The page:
I chose this question because of its links tochemistry and psychology, both subjects that I find very intriguing, and becausethe reality of the mind is linked to this, which is a topic we have covered inlessons. The topic of the mind and emotions is one that has been pondered bymany thinkers and philosophers for centuries. In order to simplify the questionasked in this essay, I will first define what I mean by ‘real’ and what Idefine as an ’emotion’. This will add clarity to this essay and help me to forman adequate conclusion. When I use the term ‘real’, I mean that the emotionsare the result of chemicals being released intothe brain, and therefore tangible and measurable. For the purposes of this essay, an emotion shall be defined as a subjectivestate of mind or ‘feeling’ that affects a person’s thoughts and actions.
Asthis topic is linked to the mind, there are many theories and models about theemotions put forward by experts in many different fields of study, for example, psychology, chemistry andphilosophy. Famous writers such as Descartes and Darwin amongst others havewritten on this subject. Though their theories are quite similar, thedifferences are what count. I will evaluate and decide which theory has themost accurate grounding in my opinion by the evidence given by my sources.There are three categories of theories: psychological, neurological andcognitive. The Psychological theories propose that changes in the body areresponsible for the existence of emotions, neurological theories suggest thatemotions are caused by activity in the brain, and finally cognitive theoriesimply that thoughts and other mental activities are what control the emotions.Theory 1: Evolutionary Theory of EmotionsCharles Darwin proposed that emotions have beenevolved to aid humans and animals in surviving and reproducing.
These are veryimportant factors for a species exceed as a whole. To provide an example, loveand affection make people want to reproduce. Fear compels people be morecautious and to flee when a danger is too great. Emotions can motivate peopleto adapt to stimuli in different situations. The emotions are crucial to thesurvival of a species as they are what Govern instincts and help a species to defendthemselves in harsh conditions and adapt to a changing ecosystem and environment.This is a scientific approach and scientists have discovered that the emotionsare caused by the release of chemicals inside the brain.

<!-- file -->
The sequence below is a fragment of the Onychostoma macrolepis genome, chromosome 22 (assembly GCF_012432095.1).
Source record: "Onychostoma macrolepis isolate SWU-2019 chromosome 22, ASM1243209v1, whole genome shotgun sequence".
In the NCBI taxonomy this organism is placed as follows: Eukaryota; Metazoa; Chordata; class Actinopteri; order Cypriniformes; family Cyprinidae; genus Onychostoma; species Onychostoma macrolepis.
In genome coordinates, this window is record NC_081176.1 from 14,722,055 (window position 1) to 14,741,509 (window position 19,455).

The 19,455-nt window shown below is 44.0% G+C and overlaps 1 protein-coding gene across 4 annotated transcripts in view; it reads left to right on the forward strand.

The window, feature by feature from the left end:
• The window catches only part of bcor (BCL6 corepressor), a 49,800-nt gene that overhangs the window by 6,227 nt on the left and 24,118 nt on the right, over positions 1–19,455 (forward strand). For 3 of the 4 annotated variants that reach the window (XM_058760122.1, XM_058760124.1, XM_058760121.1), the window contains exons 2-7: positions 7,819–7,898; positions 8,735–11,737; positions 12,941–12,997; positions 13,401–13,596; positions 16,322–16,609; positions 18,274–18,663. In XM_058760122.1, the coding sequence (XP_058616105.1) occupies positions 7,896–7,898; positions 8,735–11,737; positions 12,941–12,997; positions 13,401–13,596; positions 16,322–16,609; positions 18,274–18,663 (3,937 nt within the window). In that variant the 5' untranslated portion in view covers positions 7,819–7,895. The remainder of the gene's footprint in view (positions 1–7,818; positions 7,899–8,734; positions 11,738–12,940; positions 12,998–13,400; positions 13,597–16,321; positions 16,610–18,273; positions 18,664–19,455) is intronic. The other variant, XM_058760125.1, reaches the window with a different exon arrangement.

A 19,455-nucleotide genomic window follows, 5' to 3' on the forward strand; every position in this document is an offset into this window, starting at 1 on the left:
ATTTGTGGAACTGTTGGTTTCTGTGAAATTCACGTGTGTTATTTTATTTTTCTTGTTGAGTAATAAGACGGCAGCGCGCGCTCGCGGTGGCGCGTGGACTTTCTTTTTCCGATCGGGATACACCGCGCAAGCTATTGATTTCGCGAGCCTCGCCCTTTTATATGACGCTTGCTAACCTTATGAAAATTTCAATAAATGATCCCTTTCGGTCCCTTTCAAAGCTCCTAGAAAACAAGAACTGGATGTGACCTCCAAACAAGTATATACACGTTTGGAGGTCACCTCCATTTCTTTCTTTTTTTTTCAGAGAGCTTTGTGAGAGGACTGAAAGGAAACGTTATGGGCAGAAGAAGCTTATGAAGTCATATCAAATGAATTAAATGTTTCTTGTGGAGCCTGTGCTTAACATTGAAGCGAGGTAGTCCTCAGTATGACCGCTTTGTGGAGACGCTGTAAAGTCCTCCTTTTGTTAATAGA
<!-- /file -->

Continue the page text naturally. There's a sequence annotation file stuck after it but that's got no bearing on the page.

The majority of thesetheories are discussing why the chemicals are released. Chemicals such asdopamine are released when person A meets a good-looking person B of theopposite gender, making person A feel attracted to person B, and potentiallyending in reproduction, resulting in a stronger, more developed and longerliving species.Theory 2: The James-Lange Theoryof EmotionsTheJames-Lange theory is a well-known psychological theory of emotion. Initiallyproposed by psychologists Carl Lange and William James, this theory suggeststhat your emotions are a product of psychological reactions to a stimulus. Forexample, you are walking through a forest in the dead of night and hearsomething a quite a distance off. Your body starts trembling, your heart beatsfaster and you start to sweat. This theory suggests the opposite to common ideasthat you are trembling because you are afraid, but this, in fact, suggests thatyou are afraid, because you are trembling.
The idea of emotions being linked topsychological responses is very big in this area of philosophy. The theorieslinked to physical states do not have a definitive conclusion yet, as therewill always be people who disagree with other people’s ideas.Theory3: The Cannon-Bard Theory of EmotionsThis isanother well-known psychological theory, initially thought of by Walter Cannonbecause he disagreed with the James-Lange theory on a few different terms.First, he proposed that someone can have a psychological reaction to somethingwithout feeling the linked emotion. For example, you are sweating because you gettinghot, not because you are frightened.